So I can use Apache or Express for Node. Can anyone enlighten me as to
the practical differences?


I'm not aware of practical differences in regards to communications (socket
services) and the HTTP protocol given a relatively small I/O workloads.

For those who may be looking to serve thousands of concurrent connections,
the Apache based server scales in and of itself; just configure the number
of threads you want it to support. One of our clients runs 3,500+ threads
in a single instance (1 process). The Node HTTP server is a single-threaded
process. You can scale by running multiple Node instances and distributing
workloads between them via a load balancer.

Although Node's HTTP process is single threaded, it can be shared by
multiple forked "child" processes as reference by Aaron Bartell. Child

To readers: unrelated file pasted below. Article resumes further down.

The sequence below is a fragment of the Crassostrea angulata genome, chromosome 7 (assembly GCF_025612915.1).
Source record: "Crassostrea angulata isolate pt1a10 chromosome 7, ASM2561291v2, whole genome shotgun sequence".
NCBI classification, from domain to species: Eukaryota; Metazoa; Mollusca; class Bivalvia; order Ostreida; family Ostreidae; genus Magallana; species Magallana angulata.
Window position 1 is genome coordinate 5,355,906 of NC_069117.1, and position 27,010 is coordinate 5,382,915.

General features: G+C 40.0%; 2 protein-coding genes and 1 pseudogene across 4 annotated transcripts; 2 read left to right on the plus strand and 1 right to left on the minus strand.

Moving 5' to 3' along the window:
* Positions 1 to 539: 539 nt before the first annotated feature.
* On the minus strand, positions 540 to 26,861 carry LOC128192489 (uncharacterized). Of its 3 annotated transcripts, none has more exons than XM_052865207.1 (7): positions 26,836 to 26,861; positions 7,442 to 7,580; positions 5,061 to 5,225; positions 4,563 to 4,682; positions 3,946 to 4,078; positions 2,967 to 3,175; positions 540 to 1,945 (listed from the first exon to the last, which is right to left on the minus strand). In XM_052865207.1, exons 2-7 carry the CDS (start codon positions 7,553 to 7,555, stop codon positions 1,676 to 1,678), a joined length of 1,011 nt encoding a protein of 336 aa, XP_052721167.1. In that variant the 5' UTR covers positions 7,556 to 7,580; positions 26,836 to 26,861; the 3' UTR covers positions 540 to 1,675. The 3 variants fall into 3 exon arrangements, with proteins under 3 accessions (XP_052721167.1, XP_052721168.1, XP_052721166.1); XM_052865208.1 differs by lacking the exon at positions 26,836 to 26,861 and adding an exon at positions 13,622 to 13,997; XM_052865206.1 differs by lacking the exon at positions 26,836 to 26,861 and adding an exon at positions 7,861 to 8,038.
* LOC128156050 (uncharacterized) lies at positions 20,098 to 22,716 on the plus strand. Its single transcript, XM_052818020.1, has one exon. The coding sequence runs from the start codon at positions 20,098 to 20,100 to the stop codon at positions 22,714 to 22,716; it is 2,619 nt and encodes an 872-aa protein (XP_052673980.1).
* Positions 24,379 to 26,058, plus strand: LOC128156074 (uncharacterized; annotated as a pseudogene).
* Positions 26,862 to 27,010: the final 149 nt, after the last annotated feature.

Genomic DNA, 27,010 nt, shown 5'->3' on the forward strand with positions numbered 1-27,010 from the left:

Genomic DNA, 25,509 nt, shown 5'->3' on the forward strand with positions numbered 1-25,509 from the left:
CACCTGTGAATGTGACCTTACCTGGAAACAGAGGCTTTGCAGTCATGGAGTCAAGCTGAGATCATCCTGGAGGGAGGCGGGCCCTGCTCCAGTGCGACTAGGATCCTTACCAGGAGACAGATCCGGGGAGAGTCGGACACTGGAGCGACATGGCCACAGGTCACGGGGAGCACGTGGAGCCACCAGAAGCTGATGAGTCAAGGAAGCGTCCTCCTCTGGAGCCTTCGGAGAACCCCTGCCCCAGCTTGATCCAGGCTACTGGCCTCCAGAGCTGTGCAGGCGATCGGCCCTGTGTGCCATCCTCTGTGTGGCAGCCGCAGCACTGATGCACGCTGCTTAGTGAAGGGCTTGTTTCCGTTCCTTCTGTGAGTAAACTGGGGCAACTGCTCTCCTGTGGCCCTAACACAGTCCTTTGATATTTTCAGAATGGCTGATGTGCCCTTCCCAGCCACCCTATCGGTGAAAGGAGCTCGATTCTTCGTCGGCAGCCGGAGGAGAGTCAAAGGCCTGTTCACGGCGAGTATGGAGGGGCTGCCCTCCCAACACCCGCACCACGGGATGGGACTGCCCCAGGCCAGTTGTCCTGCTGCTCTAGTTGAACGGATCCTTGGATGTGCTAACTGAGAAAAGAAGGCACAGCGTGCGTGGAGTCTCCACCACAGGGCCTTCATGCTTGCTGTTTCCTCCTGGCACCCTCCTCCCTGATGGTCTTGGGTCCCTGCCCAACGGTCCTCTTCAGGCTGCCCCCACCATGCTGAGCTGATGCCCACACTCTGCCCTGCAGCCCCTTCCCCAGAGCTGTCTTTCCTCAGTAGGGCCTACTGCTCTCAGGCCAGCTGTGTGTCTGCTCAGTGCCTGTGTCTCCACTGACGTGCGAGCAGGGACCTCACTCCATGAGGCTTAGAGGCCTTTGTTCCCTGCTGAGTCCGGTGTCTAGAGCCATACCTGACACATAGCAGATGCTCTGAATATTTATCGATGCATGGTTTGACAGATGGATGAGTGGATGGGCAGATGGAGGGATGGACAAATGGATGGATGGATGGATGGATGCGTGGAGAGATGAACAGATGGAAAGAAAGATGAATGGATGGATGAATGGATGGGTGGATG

processes are relatively resource intensive in that they run a subset of
AIX (PASE) along with Node's JavaScript runtime. Node is an
application-server environment (JavaScript), whereas the Apache server is
generally used merely for communications, or reverse proxy, or encryption,
or compression.

More meaningful differences probably pertain to one's interest in using
JavaScript to process web-service requests and generate responses vs.
perhaps one's interest in using ILE languages to do the same.

Another relevant distinction, at least to me, is how web-service requests
are dispatched and routed. Under the Apache CGI design, requests may be
routed to persistent stateful jobs, or routed indiscriminately to a pool of
stateless jobs, based simply on which is available at any given moment.
Under Node, this is where a product like Express comes into play. I don't
have a high opinion of either the routing in Express, nor in Apache. I
wrote an Apache plug-in which handles application launching, request
dispatching, and routing for our application environment for much improved
scalability.

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